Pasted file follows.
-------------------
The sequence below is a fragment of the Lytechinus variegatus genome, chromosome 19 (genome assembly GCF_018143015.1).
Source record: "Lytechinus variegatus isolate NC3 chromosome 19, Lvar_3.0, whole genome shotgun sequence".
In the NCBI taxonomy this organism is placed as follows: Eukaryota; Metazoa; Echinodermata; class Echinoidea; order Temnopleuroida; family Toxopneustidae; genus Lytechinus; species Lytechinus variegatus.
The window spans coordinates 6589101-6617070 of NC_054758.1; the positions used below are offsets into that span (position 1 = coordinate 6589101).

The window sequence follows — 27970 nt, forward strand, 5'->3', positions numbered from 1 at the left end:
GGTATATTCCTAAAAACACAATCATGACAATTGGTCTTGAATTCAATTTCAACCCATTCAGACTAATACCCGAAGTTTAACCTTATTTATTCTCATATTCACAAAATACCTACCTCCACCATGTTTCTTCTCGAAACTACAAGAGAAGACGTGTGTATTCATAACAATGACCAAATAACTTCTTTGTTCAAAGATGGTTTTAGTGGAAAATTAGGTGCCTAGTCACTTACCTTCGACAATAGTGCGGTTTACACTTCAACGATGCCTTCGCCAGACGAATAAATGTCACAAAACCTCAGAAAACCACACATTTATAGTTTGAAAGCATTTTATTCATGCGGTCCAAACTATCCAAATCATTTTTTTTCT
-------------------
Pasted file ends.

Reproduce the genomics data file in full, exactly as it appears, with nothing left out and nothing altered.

The sequence below is a fragment of the Lytechinus variegatus genome, chromosome 19 (genome assembly GCF_018143015.1).
Source record: "Lytechinus variegatus isolate NC3 chromosome 19, Lvar_3.0, whole genome shotgun sequence".
In the NCBI taxonomy this organism is placed as follows: Eukaryota; Metazoa; Echinodermata; class Echinoidea; order Temnopleuroida; family Toxopneustidae; genus Lytechinus; species Lytechinus variegatus.
The window spans coordinates 6589101-6617070 of NC_054758.1; the positions used below are offsets into that span (position 1 = coordinate 6589101).

The window sequence follows — 27970 nt, forward strand, 5'->3', positions numbered from 1 at the left end:
GGTATATTCCTAAAAACACAATCATGACAATTGGTCTTGAATTCAATTTCAACCCATTCAGACTAATACCCGAAGTTTAACCTTATTTATTCTCATATTCACAAAATACCTACCTCCACCATGTTTCTTCTCGAAACTACAAGAGAAGACGTGTGTATTCATAACAATGACCAAATAACTTCTTTGTTCAAAGATGGTTTTAGTGGAAAATTAGGTGCCTAGTCACTTACCTTCGACAATAGTGCGGTTTACACTTCAACGATGCCTTCGCCAGACGAATAAATGTCACAAAACCTCAGAAAACCACACATTTATAGTTTGAAAGCATTTTATTCATGCGGTCCAAACTATCCAAATCATTTTTTTTCT